A bullying guide for parents

 Autistic children and young people can be more at risk of being bullied than their peers. However, they may not be able to communicate this to you.

Here you can read about what bullying is, the signs to look out for and how it may affect your child, and what you can do to help them – from talking to your child’s school to discussing a range of approaches with them directly. You can also read about how to take your complaint further, if you are not satisfied that the school has done enough to stop the bullying.

What is bullying?

The is no definition of bullying in legislation. Anti-bullying organizations suggest that bullying could involve.

  • name calling
  • making fun or teasing
  • spreading rumors
  • ignoring or leaving out
  • threatening or humiliating
  • pushing, pulling, hitting, kicking or other physical acts
  • taking or interfering with money or other items.

The internet and mobile phones mean bullying can now happen both during the school day and out of school hours. Online or cyber bullying includes bullying via text messages, emails, websites, online gaming, instant messaging and social networks.

Bullying and children or young people on the autism spectrum

Autistic children and young people can be more at risk of being bullied than their peers because of the different ways they communicate and interact with others. Their peer group will often notice these differences more and more as they get older.

Because autistic children and young people find it hard to read facial expressions and body language, they can’t tell when someone is being friendly or if they are trying to hurt them. This means they may misunderstand the intentions of their peers.

They can also be easy targets in the playground as they sometimes prefer to play alone.

As a result, other children find it easy to pick on them as they do not have a support structure around them. Other children may also pick on them if they see them doing ‘odd’ things such as hand flapping or making inappropriate comments.

Autistic children and young people can also become the bully themselves. They may become aggressive when a game is not being played the way they want and then try to control the situation. They may also become frustrated at being ‘left out’ in the playground and try to ‘make’ children become friends with them.

How to tell if your child is being bullied

It’s not always easy to tell if your child is being bullied and they may not always realize they are being bullied. This may be because they have difficulty understanding the intentions of other and their communication difficulties can make it harder for them to tell you or school staff about an incident.

As a result, you may need to look for other clues as to whether or not your child is being bullied. They may:

  • come home with dirty, damaged or missing clothes, bags or books, with bruises or scratches, without money they should have or asking for more money the next day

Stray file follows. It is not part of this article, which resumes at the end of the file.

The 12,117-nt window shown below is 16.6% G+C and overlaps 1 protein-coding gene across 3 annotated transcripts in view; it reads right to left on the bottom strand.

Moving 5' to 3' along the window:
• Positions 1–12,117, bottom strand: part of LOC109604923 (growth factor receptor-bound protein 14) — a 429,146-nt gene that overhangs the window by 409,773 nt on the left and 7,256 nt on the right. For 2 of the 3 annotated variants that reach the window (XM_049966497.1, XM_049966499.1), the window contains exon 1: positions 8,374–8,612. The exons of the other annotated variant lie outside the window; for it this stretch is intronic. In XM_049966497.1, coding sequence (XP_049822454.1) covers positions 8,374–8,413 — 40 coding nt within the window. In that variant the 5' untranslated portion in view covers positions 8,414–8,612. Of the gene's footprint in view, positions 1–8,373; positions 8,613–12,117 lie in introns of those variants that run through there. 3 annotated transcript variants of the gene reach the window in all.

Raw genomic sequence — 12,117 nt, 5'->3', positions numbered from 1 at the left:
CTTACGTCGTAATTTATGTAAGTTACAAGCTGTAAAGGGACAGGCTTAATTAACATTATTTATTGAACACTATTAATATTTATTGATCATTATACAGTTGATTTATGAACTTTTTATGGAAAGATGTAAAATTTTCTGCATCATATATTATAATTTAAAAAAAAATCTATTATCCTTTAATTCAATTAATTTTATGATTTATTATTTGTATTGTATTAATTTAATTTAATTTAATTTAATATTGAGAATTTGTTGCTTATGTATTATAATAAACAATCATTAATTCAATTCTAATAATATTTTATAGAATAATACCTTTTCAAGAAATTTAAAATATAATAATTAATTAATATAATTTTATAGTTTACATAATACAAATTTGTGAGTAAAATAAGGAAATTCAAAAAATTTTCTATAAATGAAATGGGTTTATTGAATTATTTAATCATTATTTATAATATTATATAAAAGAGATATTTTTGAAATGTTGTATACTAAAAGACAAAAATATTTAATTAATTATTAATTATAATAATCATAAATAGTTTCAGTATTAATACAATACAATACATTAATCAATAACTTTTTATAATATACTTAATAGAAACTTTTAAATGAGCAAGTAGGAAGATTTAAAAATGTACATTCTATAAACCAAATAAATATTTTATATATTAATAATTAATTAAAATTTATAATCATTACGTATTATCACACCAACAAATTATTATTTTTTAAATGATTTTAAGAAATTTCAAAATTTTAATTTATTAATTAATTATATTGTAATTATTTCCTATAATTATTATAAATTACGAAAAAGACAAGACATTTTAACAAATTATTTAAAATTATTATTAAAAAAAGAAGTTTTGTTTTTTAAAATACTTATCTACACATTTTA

• arrive at school or get home late because they have changed their route to or from school
  • be reluctant to go to school and making excuses to miss attending
  • seem to be stressed, depressed, unhappy or unwell
  • show a deterioration in concentration or the standard of schoolwork
  • show an increase or change in obsessional/repetitive behavior.

An autistic child or young person may also show sudden changes in behavior, which may be due to bullying. This might be increased anxiety, difficulty sleeping or outbursts at home. Some may mimic the acts of bullies at home by bullying their siblings because they don’t understand that this behavior is unacceptable. To them, they are simply acting out what their peers are doing.

The effects of bullying on your child and what you can do to help

The long-term effects of bullying can be serious. Research suggests bullied children can end up with long-lasting insecurities, behavioral issues and low self-esteem, as well as poor concentration. They may refuse to take part in social situations because they are afraid of being bullied or experience stress-related illnesses. Some may go on to develop mental health illnesses.

You may need to build up your child’s self-esteem at home. Praise for specific pieces of work or good days at school can help remind your child that being autistic helps them to be good at things. You could make an achievement book or board with photographs and pieces of work to remind them of this, keeping it in an easy to access place for reference.

You could also tell your child about successful and famous autistic people and find out about or read their personal accounts. Social groups are a good way for your child to meet others with similar difficulties and experiences, this can help to make them fell less isolated.

What if your child is the bully?

If your child is a bully, think about what they are trying to do or communicate. It could be that they are trying to get attention, fit in, or follow suggestions made to them by other children and consequently be completely unaware they are hurting others. They may benefit from social skills training or help on how to ask others to play with them. You could also ask the school to set up some structured play activities for your child.